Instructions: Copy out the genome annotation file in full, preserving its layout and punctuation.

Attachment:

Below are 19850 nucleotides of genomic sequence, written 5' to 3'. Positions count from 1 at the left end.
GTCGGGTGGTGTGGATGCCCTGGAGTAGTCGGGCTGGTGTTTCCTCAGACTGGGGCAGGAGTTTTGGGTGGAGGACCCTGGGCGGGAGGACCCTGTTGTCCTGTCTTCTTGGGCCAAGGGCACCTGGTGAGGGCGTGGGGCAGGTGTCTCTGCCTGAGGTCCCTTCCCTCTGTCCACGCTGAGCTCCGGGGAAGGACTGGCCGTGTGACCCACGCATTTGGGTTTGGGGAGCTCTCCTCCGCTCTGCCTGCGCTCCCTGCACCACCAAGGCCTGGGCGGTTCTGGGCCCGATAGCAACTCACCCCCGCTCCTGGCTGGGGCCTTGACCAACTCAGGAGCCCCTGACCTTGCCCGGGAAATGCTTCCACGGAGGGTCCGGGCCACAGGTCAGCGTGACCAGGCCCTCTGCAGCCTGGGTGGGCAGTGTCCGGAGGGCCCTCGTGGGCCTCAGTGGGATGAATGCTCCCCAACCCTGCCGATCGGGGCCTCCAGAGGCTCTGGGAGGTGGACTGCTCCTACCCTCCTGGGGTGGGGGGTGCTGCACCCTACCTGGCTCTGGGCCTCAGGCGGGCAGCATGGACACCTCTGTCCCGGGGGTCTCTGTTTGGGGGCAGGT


Below are 19850 nucleotides of genomic sequence, written 5' to 3'. Positions count from 1 at the left end.
GTCGGGTGGTGTGGATGCCCTGGAGTAGTCGGGCTGGTGTTTCCTCAGACTGGGGCAGGAGTTTTGGGTGGAGGACCCTGGGCGGGAGGACCCTGTTGTCCTGTCTTCTTGGGCCAAGGGCACCTGGTGAGGGCGTGGGGCAGGTGTCTCTGCCTGAGGTCCCTTCCCTCTGTCCACGCTGAGCTCCGGGGAAGGACTGGCCGTGTGACCCACGCATTTGGGTTTGGGGAGCTCTCCTCCGCTCTGCCTGCGCTCCCTGCACCACCAAGGCCTGGGCGGTTCTGGGCCCGATAGCAACTCACCCCCGCTCCTGGCTGGGGCCTTGACCAACTCAGGAGCCCCTGACCTTGCCCGGGAAATGCTTCCACGGAGGGTCCGGGCCACAGGTCAGCGTGACCAGGCCCTCTGCAGCCTGGGTGGGCAGTGTCCGGAGGGCCCTCGTGGGCCTCAGTGGGATGAATGCTCCCCAACCCTGCCGATCGGGGCCTCCAGAGGCTCTGGGAGGTGGACTGCTCCTACCCTCCTGGGGTGGGGGGTGCTGCACCCTACCTGGCTCTGGGCCTCAGGCGGGCAGCATGGACACCTCTGTCCCGGGGGTCTCTGTTTGGGGGCAGGT